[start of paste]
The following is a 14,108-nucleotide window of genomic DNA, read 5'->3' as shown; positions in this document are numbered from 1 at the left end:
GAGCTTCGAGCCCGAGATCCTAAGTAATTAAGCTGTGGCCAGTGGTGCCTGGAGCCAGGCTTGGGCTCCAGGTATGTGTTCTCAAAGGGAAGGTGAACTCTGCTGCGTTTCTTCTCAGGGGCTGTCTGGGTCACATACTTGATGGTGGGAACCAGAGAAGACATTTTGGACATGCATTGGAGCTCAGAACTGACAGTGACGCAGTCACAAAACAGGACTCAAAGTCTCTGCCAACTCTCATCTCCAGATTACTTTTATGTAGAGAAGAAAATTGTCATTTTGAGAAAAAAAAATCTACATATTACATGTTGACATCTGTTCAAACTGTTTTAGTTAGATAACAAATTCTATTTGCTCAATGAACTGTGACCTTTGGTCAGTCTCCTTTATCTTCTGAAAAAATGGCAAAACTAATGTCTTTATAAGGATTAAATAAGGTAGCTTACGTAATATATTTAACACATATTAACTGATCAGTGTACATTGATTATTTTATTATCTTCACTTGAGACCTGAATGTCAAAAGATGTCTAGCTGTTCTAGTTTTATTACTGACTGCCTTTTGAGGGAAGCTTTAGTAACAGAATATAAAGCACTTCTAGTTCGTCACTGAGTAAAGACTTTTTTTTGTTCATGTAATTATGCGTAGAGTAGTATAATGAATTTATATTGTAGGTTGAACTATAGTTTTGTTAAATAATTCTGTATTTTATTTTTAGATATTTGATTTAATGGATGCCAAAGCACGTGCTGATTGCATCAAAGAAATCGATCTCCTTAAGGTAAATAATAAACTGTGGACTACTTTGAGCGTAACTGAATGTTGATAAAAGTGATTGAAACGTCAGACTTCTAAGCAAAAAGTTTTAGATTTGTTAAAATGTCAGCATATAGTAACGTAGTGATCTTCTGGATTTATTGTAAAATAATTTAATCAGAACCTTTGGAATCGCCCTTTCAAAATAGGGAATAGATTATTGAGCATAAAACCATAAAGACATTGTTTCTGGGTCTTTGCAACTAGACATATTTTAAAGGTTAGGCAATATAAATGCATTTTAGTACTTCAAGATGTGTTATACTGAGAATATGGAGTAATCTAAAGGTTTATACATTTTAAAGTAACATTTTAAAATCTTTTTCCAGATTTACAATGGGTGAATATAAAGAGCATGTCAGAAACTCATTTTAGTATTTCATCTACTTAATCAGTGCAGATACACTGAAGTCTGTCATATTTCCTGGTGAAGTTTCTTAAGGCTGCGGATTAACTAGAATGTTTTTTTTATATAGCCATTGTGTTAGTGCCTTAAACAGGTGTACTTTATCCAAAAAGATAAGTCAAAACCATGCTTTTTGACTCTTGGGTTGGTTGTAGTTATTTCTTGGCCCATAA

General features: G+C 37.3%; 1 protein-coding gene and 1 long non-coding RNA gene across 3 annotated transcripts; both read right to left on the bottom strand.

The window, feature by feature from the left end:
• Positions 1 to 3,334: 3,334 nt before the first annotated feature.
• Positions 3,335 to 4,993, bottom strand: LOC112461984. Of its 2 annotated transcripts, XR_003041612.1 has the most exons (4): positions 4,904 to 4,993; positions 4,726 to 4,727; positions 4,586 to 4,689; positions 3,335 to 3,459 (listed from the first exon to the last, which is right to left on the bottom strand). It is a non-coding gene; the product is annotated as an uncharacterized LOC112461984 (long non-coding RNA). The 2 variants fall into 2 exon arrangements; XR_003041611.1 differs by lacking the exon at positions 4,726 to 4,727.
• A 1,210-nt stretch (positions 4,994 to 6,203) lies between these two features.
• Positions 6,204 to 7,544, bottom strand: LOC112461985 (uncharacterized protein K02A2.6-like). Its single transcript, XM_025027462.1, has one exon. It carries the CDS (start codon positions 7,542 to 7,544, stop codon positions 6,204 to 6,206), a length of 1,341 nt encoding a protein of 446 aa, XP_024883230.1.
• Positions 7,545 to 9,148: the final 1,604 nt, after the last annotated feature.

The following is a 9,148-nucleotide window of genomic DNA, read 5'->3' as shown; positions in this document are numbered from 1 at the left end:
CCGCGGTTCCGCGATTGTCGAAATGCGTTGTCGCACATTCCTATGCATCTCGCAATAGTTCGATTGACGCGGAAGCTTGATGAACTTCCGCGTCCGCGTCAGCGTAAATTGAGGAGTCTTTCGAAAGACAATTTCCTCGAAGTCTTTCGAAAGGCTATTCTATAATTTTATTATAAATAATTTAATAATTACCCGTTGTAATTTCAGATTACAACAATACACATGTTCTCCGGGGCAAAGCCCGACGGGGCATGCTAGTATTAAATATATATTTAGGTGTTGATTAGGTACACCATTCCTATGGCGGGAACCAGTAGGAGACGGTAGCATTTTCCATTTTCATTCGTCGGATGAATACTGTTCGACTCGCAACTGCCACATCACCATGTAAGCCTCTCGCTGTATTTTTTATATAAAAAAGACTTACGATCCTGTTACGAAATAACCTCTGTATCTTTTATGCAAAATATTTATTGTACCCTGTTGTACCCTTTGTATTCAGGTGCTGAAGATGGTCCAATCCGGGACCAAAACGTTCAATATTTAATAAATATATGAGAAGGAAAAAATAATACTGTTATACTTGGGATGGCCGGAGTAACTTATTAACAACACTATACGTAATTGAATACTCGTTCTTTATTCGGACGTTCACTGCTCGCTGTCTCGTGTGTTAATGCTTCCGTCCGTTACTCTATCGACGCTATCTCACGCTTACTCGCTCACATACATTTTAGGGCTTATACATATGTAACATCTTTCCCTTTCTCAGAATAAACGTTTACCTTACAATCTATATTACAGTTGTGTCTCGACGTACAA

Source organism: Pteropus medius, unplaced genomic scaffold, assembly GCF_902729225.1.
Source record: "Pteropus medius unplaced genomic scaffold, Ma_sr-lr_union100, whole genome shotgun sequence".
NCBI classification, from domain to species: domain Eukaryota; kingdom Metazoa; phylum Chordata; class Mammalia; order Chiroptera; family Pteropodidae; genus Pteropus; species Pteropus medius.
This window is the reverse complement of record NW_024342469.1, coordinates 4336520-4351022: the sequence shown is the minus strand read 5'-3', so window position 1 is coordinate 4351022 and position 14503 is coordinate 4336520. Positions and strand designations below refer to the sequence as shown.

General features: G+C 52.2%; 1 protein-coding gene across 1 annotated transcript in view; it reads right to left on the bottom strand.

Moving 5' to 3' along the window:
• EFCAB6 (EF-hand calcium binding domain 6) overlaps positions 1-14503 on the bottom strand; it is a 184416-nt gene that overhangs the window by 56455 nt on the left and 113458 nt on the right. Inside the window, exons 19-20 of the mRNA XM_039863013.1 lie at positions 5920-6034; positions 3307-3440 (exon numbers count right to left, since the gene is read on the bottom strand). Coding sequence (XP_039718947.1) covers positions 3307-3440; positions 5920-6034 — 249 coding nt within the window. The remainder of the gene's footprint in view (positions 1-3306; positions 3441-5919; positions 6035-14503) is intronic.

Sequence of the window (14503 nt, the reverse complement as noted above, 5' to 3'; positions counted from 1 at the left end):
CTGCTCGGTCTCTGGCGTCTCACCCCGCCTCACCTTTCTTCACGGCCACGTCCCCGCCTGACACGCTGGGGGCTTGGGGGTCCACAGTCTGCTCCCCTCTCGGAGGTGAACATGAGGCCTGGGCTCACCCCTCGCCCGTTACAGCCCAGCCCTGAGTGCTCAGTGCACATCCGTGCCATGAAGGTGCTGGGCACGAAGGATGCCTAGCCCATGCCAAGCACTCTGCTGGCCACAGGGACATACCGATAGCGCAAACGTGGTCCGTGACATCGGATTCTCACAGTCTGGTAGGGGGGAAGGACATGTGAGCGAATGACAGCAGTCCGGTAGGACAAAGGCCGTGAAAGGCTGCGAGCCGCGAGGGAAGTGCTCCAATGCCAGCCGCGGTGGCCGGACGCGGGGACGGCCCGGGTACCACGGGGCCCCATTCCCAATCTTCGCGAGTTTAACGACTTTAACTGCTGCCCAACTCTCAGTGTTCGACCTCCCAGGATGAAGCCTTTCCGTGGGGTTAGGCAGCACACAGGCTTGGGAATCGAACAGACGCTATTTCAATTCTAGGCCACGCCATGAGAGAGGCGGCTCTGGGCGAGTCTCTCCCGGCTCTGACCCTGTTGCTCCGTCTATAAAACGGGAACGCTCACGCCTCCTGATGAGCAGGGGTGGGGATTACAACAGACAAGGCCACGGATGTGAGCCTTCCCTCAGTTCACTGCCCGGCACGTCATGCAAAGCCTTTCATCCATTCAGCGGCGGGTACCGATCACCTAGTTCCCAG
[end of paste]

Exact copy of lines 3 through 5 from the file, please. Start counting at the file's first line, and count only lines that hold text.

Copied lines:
General features: G+C 37.3%; 1 protein-coding gene and 1 long non-coding RNA gene across 3 annotated transcripts; both read right to left on the bottom strand.

The window, feature by feature from the left end:
• Positions 1 to 3,334: 3,334 nt before the first annotated feature.